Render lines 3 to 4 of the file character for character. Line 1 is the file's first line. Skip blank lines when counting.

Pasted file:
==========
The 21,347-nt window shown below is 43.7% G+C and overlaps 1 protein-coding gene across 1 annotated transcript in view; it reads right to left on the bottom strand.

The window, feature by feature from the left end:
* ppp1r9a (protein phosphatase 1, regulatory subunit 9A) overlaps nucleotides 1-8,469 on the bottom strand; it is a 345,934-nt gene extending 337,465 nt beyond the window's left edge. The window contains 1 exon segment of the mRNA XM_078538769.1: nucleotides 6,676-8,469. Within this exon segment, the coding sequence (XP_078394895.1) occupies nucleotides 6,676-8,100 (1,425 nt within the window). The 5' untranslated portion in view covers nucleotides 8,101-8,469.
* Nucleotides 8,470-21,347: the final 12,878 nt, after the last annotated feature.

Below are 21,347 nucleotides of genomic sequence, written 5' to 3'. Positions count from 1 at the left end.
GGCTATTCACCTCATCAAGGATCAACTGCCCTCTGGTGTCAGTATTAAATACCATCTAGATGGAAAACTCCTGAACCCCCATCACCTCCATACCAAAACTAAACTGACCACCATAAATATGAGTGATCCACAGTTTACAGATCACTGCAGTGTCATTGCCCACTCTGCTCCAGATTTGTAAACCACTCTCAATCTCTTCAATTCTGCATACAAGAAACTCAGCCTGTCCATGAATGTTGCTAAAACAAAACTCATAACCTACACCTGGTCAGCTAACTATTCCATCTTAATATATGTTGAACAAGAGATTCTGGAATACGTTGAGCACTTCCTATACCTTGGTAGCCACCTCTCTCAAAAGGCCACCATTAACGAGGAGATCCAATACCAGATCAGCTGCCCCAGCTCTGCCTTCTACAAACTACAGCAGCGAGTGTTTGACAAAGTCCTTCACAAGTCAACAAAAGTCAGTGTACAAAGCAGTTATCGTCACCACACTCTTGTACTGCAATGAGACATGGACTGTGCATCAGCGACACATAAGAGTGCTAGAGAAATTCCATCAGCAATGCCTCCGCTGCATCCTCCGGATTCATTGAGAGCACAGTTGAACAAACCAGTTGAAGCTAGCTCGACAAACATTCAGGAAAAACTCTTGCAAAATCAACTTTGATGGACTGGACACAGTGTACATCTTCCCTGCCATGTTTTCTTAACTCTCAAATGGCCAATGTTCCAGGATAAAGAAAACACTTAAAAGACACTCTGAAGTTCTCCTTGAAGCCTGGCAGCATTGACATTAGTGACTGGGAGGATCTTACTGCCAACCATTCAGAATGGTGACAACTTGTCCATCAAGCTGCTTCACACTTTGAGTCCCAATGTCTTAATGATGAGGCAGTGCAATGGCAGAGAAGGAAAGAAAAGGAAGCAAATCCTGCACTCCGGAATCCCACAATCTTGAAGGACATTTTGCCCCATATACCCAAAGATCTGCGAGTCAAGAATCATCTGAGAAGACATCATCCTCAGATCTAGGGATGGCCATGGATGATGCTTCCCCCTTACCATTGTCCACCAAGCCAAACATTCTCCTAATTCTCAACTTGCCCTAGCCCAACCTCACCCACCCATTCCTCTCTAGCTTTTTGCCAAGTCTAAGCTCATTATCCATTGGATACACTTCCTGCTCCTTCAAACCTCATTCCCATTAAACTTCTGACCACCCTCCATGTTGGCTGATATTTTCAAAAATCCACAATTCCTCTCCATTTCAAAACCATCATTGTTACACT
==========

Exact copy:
* ppp1r9a (protein phosphatase 1, regulatory subunit 9A) overlaps nucleotides 1-8,469 on the bottom strand; it is a 345,934-nt gene extending 337,465 nt beyond the window's left edge. The window contains 1 exon segment of the mRNA XM_078538769.1: nucleotides 6,676-8,469. Within this exon segment, the coding sequence (XP_078394895.1) occupies nucleotides 6,676-8,100 (1,425 nt within the window). The 5' untranslated portion in view covers nucleotides 8,101-8,469.
* Nucleotides 8,470-21,347: the final 12,878 nt, after the last annotated feature.